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Santa-Anna’s 1835 Centralist Constitution: The Beginning of the End

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419.     MEXICO (Republic). CONSTITUTION. Bases y leyes constitucionales de la República Mexicana, decretados por el Congreso General de la nación en el año de 1836. Mexico: Imprenta del Águila, dirigida por José Ximeno, calle de Medinas núm. 6, 1837. [1-3] 4-127 [1, blank] pp. 12mo (14.3 x 10.1 cm), unbound and stitched, as issued. Title page moderately stained, a few leaves lightly dog-eared, final blank with a small stain, otherwise very good. With dark blue ink ownership stamp of Ramón G. Daza, February 19, 1879, Puebla, on the title page.

     Probably the first edition with both the constitution and the follow-up provisions, printed by Mexico’s official printer. The Constitution ends on p. 99; the remainder of the work is taken up with various laws in a section entitled “Artículos transitorios,” the most recent one of which is dated January 24, 1837. Sabin 48303. Streeter Sale 238. This constitution revoked the 1824 federalist constitution, abolished state legislatures, and appointed governors and other officials at Santa-Anna’s whim. It was one of the documents that caused the Texas Revolution because of the discontent it incited. Based on Santa-Anna’s desires, the “Siete Leyes” herein codified and passed on December 15, 1835, made him basically a dictator, and he used those powers to begin to crush various revolts that had broken out, including those in Texas and Zacatecas, which had revolted partly in response to Santa-Anna’s assumptions of broad powers. See Arthur H. Noll, From Empire to Republic: The Story of the Struggle for Constitutional Government in Mexico (Chicago: McClurg, 1903), p. 132: “The openly avowed opinion that Congress had power to change the Constitution at will, and without consulting the several State legislatures or the wishes of the people, was vigorously combated by several of the Mexican States. They asserted their purpose of taking up arms for the reestablishment of the Constitution of 1824. None of them were successful, however, save one, Texas.”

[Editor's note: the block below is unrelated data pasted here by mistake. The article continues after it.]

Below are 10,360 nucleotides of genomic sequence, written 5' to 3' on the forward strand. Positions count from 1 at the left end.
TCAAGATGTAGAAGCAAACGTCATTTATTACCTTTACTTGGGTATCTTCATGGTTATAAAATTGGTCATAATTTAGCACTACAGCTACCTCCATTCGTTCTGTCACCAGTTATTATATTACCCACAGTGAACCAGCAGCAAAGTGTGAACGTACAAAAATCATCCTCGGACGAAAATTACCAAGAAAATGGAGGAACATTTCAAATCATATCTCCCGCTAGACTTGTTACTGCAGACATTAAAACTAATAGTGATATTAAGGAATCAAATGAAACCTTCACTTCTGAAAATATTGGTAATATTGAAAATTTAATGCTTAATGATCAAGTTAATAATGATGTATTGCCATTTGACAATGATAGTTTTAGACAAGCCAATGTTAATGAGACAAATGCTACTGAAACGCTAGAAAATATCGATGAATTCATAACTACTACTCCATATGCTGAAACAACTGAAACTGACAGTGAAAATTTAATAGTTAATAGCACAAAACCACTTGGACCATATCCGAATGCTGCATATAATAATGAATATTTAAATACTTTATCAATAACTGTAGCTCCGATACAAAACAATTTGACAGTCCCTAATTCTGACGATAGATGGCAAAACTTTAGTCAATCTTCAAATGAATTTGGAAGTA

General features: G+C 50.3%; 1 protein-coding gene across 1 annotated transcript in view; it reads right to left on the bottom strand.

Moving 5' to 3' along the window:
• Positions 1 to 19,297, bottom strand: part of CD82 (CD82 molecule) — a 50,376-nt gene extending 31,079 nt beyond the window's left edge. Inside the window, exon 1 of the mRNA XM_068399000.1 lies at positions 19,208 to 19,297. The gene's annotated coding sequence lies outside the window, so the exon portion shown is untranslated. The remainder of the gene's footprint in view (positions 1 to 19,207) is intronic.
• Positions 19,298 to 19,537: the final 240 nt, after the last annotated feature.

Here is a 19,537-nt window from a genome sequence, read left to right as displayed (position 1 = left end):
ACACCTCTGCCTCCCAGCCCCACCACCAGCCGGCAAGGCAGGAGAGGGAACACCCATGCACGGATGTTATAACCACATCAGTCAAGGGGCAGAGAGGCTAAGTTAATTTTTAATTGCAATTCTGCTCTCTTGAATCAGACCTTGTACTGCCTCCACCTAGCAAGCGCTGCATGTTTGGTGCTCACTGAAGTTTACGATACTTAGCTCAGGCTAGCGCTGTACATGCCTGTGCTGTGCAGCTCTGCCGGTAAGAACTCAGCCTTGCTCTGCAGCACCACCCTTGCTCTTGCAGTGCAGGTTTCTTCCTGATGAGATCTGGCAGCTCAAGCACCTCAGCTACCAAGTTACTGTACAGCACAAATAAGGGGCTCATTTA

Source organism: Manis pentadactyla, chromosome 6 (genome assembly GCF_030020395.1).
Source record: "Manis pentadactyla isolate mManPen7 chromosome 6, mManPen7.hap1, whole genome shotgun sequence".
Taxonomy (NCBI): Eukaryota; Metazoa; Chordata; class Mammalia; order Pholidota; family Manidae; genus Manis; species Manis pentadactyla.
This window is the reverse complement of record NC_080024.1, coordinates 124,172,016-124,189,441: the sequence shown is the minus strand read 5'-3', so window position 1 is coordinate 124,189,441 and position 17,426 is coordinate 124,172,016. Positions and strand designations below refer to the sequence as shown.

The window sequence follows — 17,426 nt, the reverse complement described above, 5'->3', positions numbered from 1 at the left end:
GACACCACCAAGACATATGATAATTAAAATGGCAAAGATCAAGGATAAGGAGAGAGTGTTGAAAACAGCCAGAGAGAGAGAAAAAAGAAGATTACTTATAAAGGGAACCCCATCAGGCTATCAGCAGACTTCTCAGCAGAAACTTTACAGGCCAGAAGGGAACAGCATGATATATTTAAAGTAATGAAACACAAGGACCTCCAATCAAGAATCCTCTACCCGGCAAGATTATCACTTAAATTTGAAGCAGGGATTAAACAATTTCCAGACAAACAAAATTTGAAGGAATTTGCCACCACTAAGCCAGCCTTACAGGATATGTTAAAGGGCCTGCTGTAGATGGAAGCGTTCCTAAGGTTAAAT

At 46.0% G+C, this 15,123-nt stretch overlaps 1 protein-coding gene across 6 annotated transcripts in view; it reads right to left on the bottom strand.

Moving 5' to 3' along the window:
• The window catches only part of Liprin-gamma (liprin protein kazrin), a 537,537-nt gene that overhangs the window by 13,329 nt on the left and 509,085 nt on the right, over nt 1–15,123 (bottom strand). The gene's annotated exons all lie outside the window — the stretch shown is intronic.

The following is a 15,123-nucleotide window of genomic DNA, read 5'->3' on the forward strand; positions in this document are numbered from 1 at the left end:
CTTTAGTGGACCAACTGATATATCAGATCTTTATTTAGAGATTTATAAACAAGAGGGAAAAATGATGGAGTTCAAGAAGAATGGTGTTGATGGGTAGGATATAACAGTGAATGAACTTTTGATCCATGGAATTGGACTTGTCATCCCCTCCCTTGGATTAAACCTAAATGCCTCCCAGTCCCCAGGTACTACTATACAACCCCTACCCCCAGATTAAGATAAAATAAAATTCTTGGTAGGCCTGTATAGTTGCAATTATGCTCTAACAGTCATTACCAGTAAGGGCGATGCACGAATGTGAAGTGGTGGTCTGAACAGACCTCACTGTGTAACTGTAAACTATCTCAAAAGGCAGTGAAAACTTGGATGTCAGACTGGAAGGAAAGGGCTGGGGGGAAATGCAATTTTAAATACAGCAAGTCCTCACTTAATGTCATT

“The change to centralism provided the pretext for the Anglo-American settlers in Texas to rise up and declare independence from Mexico” (Timothy E. Anna, Forging Mexico 1821-1835, University of Nebraska Press, 2001, p. 261). One of the more measured responses to this new constitution was that of Stephen F. Austin, who in his superb letter of January 7, 1836, to Mary Austin Holley, states in part: “By the last accounts the Central Government is established, and the Federal system totally destroyed. The Texans may, therefore, for the future, be considered as independent people, entirely separate from Mexico.”

     Under the Primera Ley are outlined the qualifications, rights, and responsibilities of Mexican citizens. Article 12 deals specifically with outsiders who have been introduced into the country and limits their freedoms until they have met certain qualifications, such as rendering them unable to acquire property until they have been naturalized. Texas colonists, however, are reserved special treatment: “Las adquisiciones de colonizadores, sujetarán á las reglas especiales de colonización.” That clause allowed numerous laws and decrees that affected Texas particularly and served to inflame the colony against Mexico and Santa-Anna. For example, on December 30, 1835, barely two weeks after the new Constitution was passed, Santa-Anna engineered a law that stated foreigners caught in arms on Mexican soil would be treated as pirates (i.e., summarily executed). He used that law to justify the massacres of both the Alamo survivors and Fannin’s command.

     This constitution was in force until the 1857 version, which was reminiscent of the original 1824 document. This is an important background document for understanding the Texas Revolution.


Sold. Hammer: $600.00; Price Realized: $720.00

Auction 22 Abstracts

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